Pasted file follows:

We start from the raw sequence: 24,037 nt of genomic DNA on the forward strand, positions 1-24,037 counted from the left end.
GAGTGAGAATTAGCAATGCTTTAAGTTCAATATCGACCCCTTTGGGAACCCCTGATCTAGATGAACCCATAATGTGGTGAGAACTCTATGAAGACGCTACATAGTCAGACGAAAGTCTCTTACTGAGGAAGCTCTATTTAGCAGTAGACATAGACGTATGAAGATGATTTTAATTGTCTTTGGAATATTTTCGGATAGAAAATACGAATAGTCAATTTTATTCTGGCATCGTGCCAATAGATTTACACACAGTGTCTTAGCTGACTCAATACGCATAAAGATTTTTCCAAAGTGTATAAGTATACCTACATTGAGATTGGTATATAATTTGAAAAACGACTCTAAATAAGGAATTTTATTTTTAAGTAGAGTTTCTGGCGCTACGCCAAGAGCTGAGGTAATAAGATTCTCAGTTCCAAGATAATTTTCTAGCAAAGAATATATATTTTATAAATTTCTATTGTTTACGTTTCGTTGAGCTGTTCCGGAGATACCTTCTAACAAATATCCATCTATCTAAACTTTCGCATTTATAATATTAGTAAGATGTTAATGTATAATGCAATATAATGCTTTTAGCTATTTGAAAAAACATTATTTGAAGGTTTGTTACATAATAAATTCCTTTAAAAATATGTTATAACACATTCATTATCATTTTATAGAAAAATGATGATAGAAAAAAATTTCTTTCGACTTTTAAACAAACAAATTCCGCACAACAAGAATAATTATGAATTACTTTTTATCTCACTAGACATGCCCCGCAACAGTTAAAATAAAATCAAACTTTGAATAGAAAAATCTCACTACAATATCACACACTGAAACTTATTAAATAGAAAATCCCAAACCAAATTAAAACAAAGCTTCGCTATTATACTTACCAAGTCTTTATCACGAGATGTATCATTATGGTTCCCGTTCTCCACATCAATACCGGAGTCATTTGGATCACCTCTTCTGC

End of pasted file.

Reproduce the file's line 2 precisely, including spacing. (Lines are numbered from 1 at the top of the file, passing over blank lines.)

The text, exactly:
GAGTGAGAATTAGCAATGCTTTAAGTTCAATATCGACCCCTTTGGGAACCCCTGATCTAGATGAACCCATAATGTGGTGAGAACTCTATGAAGACGCTACATAGTCAGACGAAAGTCTCTTACTGAGGAAGCTCTATTTAGCAGTAGACATAGACGTATGAAGATGATTTTAATTGTCTTTGGAATATTTTCGGATAGAAAATACGAATAGTCAATTTTATTCTGGCATCGTGCCAATAGATTTACACACAGTGTCTTAGCTGACTCAATACGCATAAAGATTTTTCCAAAGTGTATAAGTATACCTACATTGAGATTGGTATATAATTTGAAAAACGACTCTAAATAAGGAATTTTATTTTTAAGTAGAGTTTCTGGCGCTACGCCAAGAGCTGAGGTAATAAGATTCTCAGTTCCAAGATAATTTTCTAGCAAAGAATATATATTTTATAAATTTCTATTGTTTACGTTTCGTTGAGCTGTTCCGGAGATACCTTCTAACAAATATCCATCTATCTAAACTTTCGCATTTATAATATTAGTAAGATGTTAATGTATAATGCAATATAATGCTTTTAGCTATTTGAAAAAACATTATTTGAAGGTTTGTTACATAATAAATTCCTTTAAAAATATGTTATAACACATTCATTATCATTTTATAGAAAAATGATGATAGAAAAAAATTTCTTTCGACTTTTAAACAAACAAATTCCGCACAACAAGAATAATTATGAATTACTTTTTATCTCACTAGACATGCCCCGCAACAGTTAAAATAAAATCAAACTTTGAATAGAAAAATCTCACTACAATATCACACACTGAAACTTATTAAATAGAAAATCCCAAACCAAATTAAAACAAAGCTTCGCTATTATACTTACCAAGTCTTTATCACGAGATGTATCATTATGGTTCCCGTTCTCCACATCAATACCGGAGTCATTTGGATCACCTCTTCTGC